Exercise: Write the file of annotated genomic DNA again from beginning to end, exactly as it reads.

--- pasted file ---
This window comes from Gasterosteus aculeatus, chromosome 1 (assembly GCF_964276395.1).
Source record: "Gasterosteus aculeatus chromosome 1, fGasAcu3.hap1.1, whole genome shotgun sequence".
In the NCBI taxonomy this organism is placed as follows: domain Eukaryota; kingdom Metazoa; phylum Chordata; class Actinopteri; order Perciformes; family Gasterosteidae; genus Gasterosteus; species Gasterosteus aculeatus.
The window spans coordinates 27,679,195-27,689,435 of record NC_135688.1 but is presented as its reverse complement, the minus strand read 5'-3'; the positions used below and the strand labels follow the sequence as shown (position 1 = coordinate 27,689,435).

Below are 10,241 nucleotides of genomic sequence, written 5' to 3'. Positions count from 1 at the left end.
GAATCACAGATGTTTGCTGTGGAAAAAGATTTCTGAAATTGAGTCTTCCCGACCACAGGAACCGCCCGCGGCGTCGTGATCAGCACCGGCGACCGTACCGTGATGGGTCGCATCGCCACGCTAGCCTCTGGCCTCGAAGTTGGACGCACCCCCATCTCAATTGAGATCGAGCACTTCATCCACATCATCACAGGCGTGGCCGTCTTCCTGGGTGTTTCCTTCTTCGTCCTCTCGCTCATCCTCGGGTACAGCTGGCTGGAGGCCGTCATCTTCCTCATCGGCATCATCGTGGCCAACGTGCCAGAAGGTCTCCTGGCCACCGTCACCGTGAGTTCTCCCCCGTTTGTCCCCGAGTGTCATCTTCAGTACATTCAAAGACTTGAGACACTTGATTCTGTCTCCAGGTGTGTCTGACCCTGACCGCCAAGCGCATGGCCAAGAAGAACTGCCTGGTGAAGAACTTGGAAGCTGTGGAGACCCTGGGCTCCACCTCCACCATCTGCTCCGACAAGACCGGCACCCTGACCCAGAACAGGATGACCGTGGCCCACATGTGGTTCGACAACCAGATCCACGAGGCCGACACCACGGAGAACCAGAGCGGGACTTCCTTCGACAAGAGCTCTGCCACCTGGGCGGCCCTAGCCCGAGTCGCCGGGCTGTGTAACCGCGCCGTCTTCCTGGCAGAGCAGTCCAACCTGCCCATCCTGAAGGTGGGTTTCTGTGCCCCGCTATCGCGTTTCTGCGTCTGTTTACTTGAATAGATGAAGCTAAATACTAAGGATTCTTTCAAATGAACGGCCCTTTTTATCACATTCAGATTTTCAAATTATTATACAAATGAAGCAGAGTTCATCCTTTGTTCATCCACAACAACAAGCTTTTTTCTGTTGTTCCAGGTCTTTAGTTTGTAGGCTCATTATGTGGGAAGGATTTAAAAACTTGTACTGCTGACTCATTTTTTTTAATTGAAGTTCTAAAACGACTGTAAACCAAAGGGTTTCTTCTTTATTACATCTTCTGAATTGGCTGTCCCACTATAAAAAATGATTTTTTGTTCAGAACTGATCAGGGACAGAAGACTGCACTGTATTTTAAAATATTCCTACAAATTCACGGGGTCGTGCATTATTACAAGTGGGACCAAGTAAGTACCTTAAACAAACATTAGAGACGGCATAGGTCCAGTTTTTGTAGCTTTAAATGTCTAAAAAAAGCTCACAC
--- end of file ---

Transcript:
This window comes from Gasterosteus aculeatus, chromosome 1 (assembly GCF_964276395.1).
Source record: "Gasterosteus aculeatus chromosome 1, fGasAcu3.hap1.1, whole genome shotgun sequence".
In the NCBI taxonomy this organism is placed as follows: domain Eukaryota; kingdom Metazoa; phylum Chordata; class Actinopteri; order Perciformes; family Gasterosteidae; genus Gasterosteus; species Gasterosteus aculeatus.
The window spans coordinates 27,679,195-27,689,435 of record NC_135688.1 but is presented as its reverse complement, the minus strand read 5'-3'; the positions used below and the strand labels follow the sequence as shown (position 1 = coordinate 27,689,435).

Below are 10,241 nucleotides of genomic sequence, written 5' to 3'. Positions count from 1 at the left end.
GAATCACAGATGTTTGCTGTGGAAAAAGATTTCTGAAATTGAGTCTTCCCGACCACAGGAACCGCCCGCGGCGTCGTGATCAGCACCGGCGACCGTACCGTGATGGGTCGCATCGCCACGCTAGCCTCTGGCCTCGAAGTTGGACGCACCCCCATCTCAATTGAGATCGAGCACTTCATCCACATCATCACAGGCGTGGCCGTCTTCCTGGGTGTTTCCTTCTTCGTCCTCTCGCTCATCCTCGGGTACAGCTGGCTGGAGGCCGTCATCTTCCTCATCGGCATCATCGTGGCCAACGTGCCAGAAGGTCTCCTGGCCACCGTCACCGTGAGTTCTCCCCCGTTTGTCCCCGAGTGTCATCTTCAGTACATTCAAAGACTTGAGACACTTGATTCTGTCTCCAGGTGTGTCTGACCCTGACCGCCAAGCGCATGGCCAAGAAGAACTGCCTGGTGAAGAACTTGGAAGCTGTGGAGACCCTGGGCTCCACCTCCACCATCTGCTCCGACAAGACCGGCACCCTGACCCAGAACAGGATGACCGTGGCCCACATGTGGTTCGACAACCAGATCCACGAGGCCGACACCACGGAGAACCAGAGCGGGACTTCCTTCGACAAGAGCTCTGCCACCTGGGCGGCCCTAGCCCGAGTCGCCGGGCTGTGTAACCGCGCCGTCTTCCTGGCAGAGCAGTCCAACCTGCCCATCCTGAAGGTGGGTTTCTGTGCCCCGCTATCGCGTTTCTGCGTCTGTTTACTTGAATAGATGAAGCTAAATACTAAGGATTCTTTCAAATGAACGGCCCTTTTTATCACATTCAGATTTTCAAATTATTATACAAATGAAGCAGAGTTCATCCTTTGTTCATCCACAACAACAAGCTTTTTTCTGTTGTTCCAGGTCTTTAGTTTGTAGGCTCATTATGTGGGAAGGATTTAAAAACTTGTACTGCTGACTCATTTTTTTTAATTGAAGTTCTAAAACGACTGTAAACCAAAGGGTTTCTTCTTTATTACATCTTCTGAATTGGCTGTCCCACTATAAAAAATGATTTTTTGTTCAGAACTGATCAGGGACAGAAGACTGCACTGTATTTTAAAATATTCCTACAAATTCACGGGGTCGTGCATTATTACAAGTGGGACCAAGTAAGTACCTTAAACAAACATTAGAGACGGCATAGGTCCAGTTTTTGTAGCTTTAAATGTCTAAAAAAAGCTCACAC